Corporate Accounting: Definition & Principles

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  • 0:01 What Is Corporate Accounting?
  • 0:38 Examples of Duties
  • 1:35 Differences From…
  • 2:32 Lesson Summary
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Lesson Transcript
Instructor: Kevin Newton

Kevin has edited encyclopedias, taught middle and high school history, and has a master's degree in Islamic law.

Corporate accounting concerns itself with the activities of only one firm: the firm that employs the accountant. In this lesson, we'll see how that can actually mean that the accountant has a diverse workload.

What Is Corporate Accounting?

Many of us have a mental image of an accountant as someone who is doubled over a green tinged light pouring over numbers. Or perhaps it's someone you only see in the spring as tax season approaches. However, the fact is that there are many different categories of accountants out there. One of the most important are those who practice corporate accounting, which means that they keep track of just one firm's records. In this lesson, we'll look at the type of work that a corporate accountant performs. We'll also look at some of the major factors that differentiate corporate accounting from the public accounting that you may be used to thinking about.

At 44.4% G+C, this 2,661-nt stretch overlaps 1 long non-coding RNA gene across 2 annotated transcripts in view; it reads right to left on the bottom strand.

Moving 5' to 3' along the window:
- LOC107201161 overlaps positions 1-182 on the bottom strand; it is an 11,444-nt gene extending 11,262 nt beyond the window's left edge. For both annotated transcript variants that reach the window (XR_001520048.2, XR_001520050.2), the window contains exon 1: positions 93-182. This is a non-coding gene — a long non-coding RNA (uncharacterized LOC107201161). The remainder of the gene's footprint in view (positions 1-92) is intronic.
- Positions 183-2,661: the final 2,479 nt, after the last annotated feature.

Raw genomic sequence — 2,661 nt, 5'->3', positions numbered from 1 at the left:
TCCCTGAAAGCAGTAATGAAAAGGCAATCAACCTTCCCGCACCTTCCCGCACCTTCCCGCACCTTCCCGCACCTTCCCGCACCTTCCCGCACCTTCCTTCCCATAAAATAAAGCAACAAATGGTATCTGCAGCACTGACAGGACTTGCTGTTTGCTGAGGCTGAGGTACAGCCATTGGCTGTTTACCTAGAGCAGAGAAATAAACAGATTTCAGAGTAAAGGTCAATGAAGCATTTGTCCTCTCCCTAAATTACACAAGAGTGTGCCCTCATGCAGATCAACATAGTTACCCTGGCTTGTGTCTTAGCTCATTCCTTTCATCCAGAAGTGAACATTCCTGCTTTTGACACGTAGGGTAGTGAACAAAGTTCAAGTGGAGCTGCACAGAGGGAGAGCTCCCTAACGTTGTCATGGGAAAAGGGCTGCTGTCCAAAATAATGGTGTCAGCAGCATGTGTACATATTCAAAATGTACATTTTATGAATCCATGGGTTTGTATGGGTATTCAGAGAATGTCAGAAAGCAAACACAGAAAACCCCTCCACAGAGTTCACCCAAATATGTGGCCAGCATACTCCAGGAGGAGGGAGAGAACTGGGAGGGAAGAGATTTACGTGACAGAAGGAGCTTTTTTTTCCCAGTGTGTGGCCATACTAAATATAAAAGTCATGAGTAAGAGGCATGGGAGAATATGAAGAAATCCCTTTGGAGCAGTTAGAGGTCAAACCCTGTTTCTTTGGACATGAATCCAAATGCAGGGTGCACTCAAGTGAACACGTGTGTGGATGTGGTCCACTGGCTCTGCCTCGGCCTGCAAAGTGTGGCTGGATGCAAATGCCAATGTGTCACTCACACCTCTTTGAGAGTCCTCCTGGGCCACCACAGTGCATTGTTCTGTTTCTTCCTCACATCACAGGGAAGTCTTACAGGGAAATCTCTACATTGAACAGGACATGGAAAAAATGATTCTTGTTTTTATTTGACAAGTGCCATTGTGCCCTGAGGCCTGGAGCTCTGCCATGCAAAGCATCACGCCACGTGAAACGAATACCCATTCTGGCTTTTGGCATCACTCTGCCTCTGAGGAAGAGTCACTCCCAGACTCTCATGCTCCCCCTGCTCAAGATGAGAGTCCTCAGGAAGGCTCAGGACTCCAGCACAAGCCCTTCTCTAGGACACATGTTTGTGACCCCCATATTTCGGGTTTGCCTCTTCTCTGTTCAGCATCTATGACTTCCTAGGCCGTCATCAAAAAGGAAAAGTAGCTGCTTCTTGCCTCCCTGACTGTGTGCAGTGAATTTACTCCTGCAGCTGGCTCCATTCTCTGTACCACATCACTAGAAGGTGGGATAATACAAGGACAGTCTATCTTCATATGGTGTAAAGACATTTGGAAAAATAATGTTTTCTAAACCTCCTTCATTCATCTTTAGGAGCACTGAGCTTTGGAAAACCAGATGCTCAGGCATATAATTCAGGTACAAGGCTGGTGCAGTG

Examples of Duties

Generally speaking, corporate accountants focus on two practice areas. They help manage the day-to-day finances of a company. For example, a large company will have several accounting departments, each specialized in something like accounts payable, which is about paying the company's bills, or accounts receivable, which means billing the company's customers. However, remember that accountants do not just focus on money. They also make sure that other aspects of the company are properly aligned to make as much money as possible. For example, they concern themselves with the allocation of resources like inventory and raw materials to be sure that they are being used well.

If corporate accounting is starting to sound a little bit like being an efficiency manager, then you're right! Corporate accountants are often valued for their ability to increase profit margins by lowering inefficiencies. This means that they are often tapped for higher management roles, since they already have the abilities to increase profits.

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